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International Journal of Historical Archaeology

, Volume 16, Issue 3, pp 529–546 | Cite as

Fishing for Modernity: How Material Relationships can Mediate Tensions in an Immigrant Community, The Case of the Icelandic Emigration to Canada in the late Nineteenth Century

  • Ágústa Edwald
Article

Abstract

In the late nineteenth century, a high percentage of the Icelandic population emigrated to North America. In this article I bring to the fore two interrelated sites of tension in the emigrants’ lives centered on the concepts of ethnicity and modernity. I will suggest that an analysis on how these tensions were mediated through material practices may be a fruitful way to provide a new understanding of the processes of emigration and cultural change, which aids movement away from dichotomous categories that have dominated previous research into the period.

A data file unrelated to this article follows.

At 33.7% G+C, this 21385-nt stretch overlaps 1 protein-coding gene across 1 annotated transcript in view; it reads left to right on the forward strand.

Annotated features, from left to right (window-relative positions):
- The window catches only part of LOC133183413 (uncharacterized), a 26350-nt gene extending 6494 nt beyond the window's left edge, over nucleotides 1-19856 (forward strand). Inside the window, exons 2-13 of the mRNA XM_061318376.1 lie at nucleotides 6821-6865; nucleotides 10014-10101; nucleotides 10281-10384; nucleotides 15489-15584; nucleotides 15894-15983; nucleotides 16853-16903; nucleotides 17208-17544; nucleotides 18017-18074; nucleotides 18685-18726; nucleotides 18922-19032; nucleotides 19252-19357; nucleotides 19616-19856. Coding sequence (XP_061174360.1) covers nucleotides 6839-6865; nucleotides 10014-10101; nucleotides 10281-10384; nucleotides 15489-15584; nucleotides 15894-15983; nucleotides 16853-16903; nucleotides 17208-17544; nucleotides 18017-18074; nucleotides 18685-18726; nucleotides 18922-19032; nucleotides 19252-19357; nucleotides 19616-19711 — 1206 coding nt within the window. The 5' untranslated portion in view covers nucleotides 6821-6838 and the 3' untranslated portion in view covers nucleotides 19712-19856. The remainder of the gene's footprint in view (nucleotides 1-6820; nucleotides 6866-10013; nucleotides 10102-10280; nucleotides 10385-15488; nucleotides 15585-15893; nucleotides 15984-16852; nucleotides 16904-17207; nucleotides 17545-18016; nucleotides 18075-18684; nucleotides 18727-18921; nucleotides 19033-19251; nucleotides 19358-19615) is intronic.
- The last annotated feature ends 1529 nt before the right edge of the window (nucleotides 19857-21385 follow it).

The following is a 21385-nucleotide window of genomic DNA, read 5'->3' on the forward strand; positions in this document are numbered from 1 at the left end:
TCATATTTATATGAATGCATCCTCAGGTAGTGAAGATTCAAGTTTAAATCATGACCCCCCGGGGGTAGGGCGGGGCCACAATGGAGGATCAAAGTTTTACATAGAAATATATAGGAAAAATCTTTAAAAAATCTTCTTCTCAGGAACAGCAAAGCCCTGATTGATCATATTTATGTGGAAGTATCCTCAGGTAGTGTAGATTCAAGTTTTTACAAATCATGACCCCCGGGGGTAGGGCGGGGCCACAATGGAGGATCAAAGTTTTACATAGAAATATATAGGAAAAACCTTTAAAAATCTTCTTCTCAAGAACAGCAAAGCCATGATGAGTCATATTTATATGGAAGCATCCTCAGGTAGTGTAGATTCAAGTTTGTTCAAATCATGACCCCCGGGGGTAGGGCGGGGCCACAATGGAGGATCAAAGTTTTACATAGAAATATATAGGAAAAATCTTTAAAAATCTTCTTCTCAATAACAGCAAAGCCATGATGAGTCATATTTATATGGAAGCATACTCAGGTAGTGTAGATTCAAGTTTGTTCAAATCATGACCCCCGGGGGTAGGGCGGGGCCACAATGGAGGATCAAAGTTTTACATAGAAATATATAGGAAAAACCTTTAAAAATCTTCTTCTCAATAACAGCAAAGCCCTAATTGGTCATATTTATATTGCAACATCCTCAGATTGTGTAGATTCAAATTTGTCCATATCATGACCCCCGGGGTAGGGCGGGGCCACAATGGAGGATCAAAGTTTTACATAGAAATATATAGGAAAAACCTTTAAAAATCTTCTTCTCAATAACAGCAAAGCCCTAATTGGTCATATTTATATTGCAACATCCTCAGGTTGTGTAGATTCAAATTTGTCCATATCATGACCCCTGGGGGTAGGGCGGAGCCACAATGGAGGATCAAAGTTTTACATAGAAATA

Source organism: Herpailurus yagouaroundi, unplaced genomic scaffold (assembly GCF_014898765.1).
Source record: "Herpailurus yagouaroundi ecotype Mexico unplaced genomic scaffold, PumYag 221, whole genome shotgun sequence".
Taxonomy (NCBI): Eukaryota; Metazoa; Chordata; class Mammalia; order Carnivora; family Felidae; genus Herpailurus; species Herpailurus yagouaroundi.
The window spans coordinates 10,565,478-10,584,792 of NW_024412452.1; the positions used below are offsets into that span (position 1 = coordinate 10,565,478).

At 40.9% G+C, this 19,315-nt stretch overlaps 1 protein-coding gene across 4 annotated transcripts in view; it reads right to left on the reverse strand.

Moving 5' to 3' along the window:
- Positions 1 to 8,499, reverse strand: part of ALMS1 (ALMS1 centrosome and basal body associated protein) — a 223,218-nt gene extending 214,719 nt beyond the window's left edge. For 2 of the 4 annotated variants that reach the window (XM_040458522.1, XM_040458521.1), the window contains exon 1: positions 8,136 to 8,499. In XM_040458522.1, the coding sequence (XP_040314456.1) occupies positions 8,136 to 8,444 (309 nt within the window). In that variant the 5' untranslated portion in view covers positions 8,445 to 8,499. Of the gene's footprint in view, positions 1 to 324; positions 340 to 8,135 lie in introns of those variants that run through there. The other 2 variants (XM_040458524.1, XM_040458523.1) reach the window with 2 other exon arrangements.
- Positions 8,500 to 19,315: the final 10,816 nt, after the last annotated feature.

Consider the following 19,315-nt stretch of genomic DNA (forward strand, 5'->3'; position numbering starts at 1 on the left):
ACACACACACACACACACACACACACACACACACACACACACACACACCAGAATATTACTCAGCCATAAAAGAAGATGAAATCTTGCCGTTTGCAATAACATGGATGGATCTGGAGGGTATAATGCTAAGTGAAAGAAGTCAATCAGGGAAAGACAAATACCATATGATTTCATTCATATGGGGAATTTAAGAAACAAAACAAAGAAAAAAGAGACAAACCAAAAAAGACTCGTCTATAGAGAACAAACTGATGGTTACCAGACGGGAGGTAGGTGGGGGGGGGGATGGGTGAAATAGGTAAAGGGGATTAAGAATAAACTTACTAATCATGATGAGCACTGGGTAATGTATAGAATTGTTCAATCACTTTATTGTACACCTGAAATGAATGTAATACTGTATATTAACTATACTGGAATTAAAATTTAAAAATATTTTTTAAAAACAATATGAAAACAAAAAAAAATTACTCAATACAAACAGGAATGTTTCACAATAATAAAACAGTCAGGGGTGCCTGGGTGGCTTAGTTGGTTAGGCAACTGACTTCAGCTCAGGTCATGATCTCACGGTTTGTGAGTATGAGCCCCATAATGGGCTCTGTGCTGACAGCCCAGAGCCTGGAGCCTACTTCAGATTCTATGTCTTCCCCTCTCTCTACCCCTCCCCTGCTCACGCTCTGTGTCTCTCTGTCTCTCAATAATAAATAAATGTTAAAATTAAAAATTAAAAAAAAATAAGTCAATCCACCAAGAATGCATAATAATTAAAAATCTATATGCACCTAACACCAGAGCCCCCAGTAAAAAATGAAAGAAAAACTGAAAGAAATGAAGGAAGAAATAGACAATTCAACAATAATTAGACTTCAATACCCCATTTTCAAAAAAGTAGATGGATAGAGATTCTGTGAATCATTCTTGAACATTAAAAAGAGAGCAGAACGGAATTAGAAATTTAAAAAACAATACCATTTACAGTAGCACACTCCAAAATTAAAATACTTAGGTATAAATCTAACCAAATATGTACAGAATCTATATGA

Keywords

Migration Modernity Ethnicity Nineteenth-century Iceland New-Iceland Manitoba 

Notes

Acknowledgments

This ideas presented in this paper stem from my doctoral research at the Department of Archaeology, University of Aberdeen. The research is funded by the Collage of Physical Sciences, University of Aberdeen, Fornleifasjóður Íslands, The Government of Canada, The Scottish International Education Trust and the Carnegie Trust for the Universities of Scotland.

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Copyright information

© Springer Science+Business Media, LLC 2012

Authors and Affiliations

  1. 1.Department of ArchaeologyUniversity of AberdeenAberdeenUK

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